Carley D. Thornell | Special to USA TODAY
Dan and Jennie Sullivan are avid cruisers who honeymooned on a massive Caribbean ocean liner. But now that the Methuen, Massachusetts, the couple is pregnant with their first child – and social distancing is a not-so-distant memory – they’re thinking twice about crowds, and taking a second look at smaller vessels.
They’re not alone.
Small ship ocean cruising is riding a wave of U.S. travelers ready to get back out on the high seas on lower-capacity ships.
“We’re seeing a massive group of our past passengers coming back,” said UnCruise Adventures founder and CEO Capt. Dan Blanchard. “But we’re also seeing a mix of people who used to cruise in the traditional form on your large lines, like Carnival, who during the pandemic changed their behavior.”
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Bookings from passengers new to UnCruise in the first half of 2022 are already at 71% of the total number of cruisers new to the brand in all of 2021.
Travelers’ perception of safety isn’t ungrounded, Blanchard said. With a capacity of just 22 to 88 people on UnCruise ships – instead of thousands – passengers “feel more assured,” he said.
WindStar Cruises, which also runs lower-capacity sailings, said it too is seeing a record number of travelers new to the brand, which president Chris Prelog attributed largely to safety measures like vaccination requirements.
WindStar also refitted its entire fleet – three sailing yachts and three all-suite motor yachts – with hospital-grade HEPA filters and ultraviolet germicidal irradiation.
Rather than inquiring about itineraries, one of the first questions we are receiving on the phones is “What are your health protocols?” Prelog said.
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How is small-ship cruising different from large-scale cruising?
The recent transformation of WindStar’s three all-suite, 312-passenger yachts is also proving particularly prescient. The lengthening projects have increased the amount of outdoor public spaces, one of which includes a barbecue restaurant for al fresco dining. Another new tapas concept brings the total number of dining options onboard each of the refreshed yachts to four, giving travelers “more choice and value” with WindStar’s all-inclusive meal plan, Prelog said.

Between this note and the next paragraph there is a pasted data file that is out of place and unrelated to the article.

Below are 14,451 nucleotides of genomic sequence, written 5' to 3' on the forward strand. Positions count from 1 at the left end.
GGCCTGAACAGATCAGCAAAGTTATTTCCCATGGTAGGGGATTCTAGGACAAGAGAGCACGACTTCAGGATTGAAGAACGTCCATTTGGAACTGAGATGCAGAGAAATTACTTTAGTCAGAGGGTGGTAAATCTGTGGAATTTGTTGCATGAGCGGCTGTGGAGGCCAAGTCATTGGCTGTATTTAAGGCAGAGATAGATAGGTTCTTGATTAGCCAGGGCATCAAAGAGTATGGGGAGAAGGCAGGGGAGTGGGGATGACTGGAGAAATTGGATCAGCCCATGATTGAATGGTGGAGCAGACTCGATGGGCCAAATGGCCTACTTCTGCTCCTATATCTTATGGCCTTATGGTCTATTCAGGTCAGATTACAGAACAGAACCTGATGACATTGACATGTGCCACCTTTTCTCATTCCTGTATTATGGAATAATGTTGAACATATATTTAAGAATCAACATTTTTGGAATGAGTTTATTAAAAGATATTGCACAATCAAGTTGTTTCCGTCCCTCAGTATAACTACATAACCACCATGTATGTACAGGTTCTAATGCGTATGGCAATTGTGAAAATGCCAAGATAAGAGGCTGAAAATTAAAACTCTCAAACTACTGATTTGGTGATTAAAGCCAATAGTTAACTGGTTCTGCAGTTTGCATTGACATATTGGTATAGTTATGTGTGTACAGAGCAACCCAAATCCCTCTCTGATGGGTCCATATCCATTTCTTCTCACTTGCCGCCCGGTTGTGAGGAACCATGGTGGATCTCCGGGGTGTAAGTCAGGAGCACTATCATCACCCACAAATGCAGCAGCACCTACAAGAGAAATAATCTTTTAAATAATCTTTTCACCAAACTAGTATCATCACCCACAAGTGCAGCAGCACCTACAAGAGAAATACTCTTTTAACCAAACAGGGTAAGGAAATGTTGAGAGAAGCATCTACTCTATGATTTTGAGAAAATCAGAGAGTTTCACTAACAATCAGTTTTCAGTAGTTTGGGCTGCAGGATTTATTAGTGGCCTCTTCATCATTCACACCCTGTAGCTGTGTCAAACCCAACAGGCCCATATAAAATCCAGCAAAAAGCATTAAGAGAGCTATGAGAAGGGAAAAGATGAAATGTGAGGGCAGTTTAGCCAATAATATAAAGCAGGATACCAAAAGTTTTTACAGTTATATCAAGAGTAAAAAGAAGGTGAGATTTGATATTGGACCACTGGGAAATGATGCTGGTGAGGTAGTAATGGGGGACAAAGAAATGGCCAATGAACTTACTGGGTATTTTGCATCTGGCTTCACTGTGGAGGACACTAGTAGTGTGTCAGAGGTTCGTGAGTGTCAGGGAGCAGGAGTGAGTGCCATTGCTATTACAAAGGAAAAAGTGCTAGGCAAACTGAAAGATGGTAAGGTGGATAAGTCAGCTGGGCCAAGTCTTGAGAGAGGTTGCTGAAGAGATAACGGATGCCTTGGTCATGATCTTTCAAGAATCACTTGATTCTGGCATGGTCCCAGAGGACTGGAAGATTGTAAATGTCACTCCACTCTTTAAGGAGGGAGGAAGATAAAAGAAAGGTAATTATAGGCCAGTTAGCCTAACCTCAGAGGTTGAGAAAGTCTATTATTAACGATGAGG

While all-inclusive cruising isn’t new, record inflation is. The United Nations’ Food and Agriculture Organization’s international prices index shows that amidst soaring costs of living, food prices increased 33.6% from March 2021 to March 2022. Comprehensive small ship cruise pricing may ultimately sweep the unpredictability of prices on a plan-it-yourself vacation out with the tides, said Prelog.
“Rental car costs, food and gas prices, Uber and Lyft rides, when you factor all of these things in, small ship cruising is truly a fantastic way of traveling without worrying about those things,” Prelog added.
Large-scale ocean cruising’s newer pricing structures feel like “nickel and diming,” said Jennie Sullivan, and the addition of specialty restaurants that aren’t part of all-inclusive rates have left her with a bad taste in her mouth.
“You’ll end up spending $100 or so on those dinners, which really adds up,” she said. Previously, “the minute you stepped on ship, you didn’t worry about paying for anything – it was like you were truly on vacation.”
On WindStar’s all-suite yachts, guests can choose any restaurant for any meal as part of the standard cruise price – and, unlike many large ocean vessels, each stateroom has a water view. An all-inclusive eight-day European vacation with WindStar starts at $2,199 and features meals, alcoholic beverages and Wi-Fi.
At UnCruise, relationships with local suppliers help tamp down food prices, said Blanchard. The other part of the cost-control equation is the inherent nature of a small ship journey – his itineraries use a lot less fuel.
“A large cruise ship will travel about 1,600 to 2,000 miles per week in Alaska,” he said. “Ours travel between 350 and 500, because our goal is presenting an adventure experience where you get off the ship, not just continually cruise.”
That’s no surprise for Steve Jermanok, co-founder of boutique travel agency ActiveTravels. More so than ever, his customers are asking for immersive, experiential journeys, he said. But their other request is for “seamless” travel, and an all-inclusive trip is one of the easiest ways for Jermanok to accommodate.
UnCruise Adventurers will have more options thanks to recent and upcoming christenings from Emerald Cruises. The line, renowned for its river journeys, is now embarking on all-inclusive oceangoing tours aboard 100-passenger Azzurra, which hit the seas this spring. An identical sister ship, the Sakura, will be introduced in 2023.